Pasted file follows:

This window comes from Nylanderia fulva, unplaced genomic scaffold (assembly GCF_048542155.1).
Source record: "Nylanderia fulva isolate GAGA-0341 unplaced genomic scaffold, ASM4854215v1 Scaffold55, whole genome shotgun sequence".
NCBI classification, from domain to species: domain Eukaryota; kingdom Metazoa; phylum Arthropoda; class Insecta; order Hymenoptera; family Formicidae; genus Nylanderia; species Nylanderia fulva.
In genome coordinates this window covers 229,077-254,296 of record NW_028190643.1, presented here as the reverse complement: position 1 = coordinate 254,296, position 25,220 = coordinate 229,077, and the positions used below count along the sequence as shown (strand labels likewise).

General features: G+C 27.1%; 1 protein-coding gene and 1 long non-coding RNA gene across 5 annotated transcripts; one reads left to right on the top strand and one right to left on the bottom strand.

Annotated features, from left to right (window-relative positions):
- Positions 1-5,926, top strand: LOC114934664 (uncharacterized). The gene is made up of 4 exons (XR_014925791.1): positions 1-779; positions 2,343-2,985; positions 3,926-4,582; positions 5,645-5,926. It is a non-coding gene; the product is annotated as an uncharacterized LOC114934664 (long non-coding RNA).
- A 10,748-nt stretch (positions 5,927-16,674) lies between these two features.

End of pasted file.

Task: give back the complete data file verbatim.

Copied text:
This window comes from Nylanderia fulva, unplaced genomic scaffold (assembly GCF_048542155.1).
Source record: "Nylanderia fulva isolate GAGA-0341 unplaced genomic scaffold, ASM4854215v1 Scaffold55, whole genome shotgun sequence".
NCBI classification, from domain to species: domain Eukaryota; kingdom Metazoa; phylum Arthropoda; class Insecta; order Hymenoptera; family Formicidae; genus Nylanderia; species Nylanderia fulva.
In genome coordinates this window covers 229,077-254,296 of record NW_028190643.1, presented here as the reverse complement: position 1 = coordinate 254,296, position 25,220 = coordinate 229,077, and the positions used below count along the sequence as shown (strand labels likewise).

General features: G+C 27.1%; 1 protein-coding gene and 1 long non-coding RNA gene across 5 annotated transcripts; one reads left to right on the top strand and one right to left on the bottom strand.

Annotated features, from left to right (window-relative positions):
- Positions 1-5,926, top strand: LOC114934664 (uncharacterized). The gene is made up of 4 exons (XR_014925791.1): positions 1-779; positions 2,343-2,985; positions 3,926-4,582; positions 5,645-5,926. It is a non-coding gene; the product is annotated as an uncharacterized LOC114934664 (long non-coding RNA).
- A 10,748-nt stretch (positions 5,927-16,674) lies between these two features.